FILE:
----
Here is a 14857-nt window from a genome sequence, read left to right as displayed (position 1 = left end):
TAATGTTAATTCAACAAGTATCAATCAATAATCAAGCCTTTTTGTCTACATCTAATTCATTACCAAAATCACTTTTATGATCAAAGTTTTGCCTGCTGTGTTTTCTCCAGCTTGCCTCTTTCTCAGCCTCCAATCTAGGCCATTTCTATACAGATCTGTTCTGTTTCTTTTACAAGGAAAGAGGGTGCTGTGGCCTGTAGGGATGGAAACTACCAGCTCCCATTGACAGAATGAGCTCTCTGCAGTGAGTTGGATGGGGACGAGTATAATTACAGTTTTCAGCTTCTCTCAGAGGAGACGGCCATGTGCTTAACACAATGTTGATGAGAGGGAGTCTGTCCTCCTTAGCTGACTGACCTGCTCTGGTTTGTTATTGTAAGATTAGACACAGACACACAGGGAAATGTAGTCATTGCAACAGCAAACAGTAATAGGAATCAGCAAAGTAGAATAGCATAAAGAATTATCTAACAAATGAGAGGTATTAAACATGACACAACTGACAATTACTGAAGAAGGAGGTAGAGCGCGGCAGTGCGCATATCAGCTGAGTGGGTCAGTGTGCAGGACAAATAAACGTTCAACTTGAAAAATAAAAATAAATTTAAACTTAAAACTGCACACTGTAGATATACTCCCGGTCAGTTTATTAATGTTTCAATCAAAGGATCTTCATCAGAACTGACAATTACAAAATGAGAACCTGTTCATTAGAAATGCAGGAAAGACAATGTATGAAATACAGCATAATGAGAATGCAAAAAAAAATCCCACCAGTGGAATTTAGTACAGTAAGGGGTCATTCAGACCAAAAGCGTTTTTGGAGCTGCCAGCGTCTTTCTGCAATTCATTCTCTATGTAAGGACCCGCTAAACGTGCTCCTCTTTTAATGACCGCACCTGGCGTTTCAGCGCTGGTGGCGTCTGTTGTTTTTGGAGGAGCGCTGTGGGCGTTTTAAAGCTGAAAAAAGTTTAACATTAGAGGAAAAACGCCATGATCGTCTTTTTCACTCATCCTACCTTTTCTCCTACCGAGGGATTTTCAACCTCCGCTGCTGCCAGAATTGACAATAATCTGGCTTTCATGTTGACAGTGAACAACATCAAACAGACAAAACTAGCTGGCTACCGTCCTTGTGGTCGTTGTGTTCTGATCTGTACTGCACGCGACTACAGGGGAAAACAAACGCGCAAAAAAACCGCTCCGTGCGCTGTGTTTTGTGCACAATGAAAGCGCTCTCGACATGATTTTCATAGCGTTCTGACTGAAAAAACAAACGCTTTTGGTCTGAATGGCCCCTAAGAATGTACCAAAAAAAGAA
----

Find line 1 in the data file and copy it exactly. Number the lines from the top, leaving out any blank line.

Here is a 14857-nt window from a genome sequence, read left to right as displayed (position 1 = left end):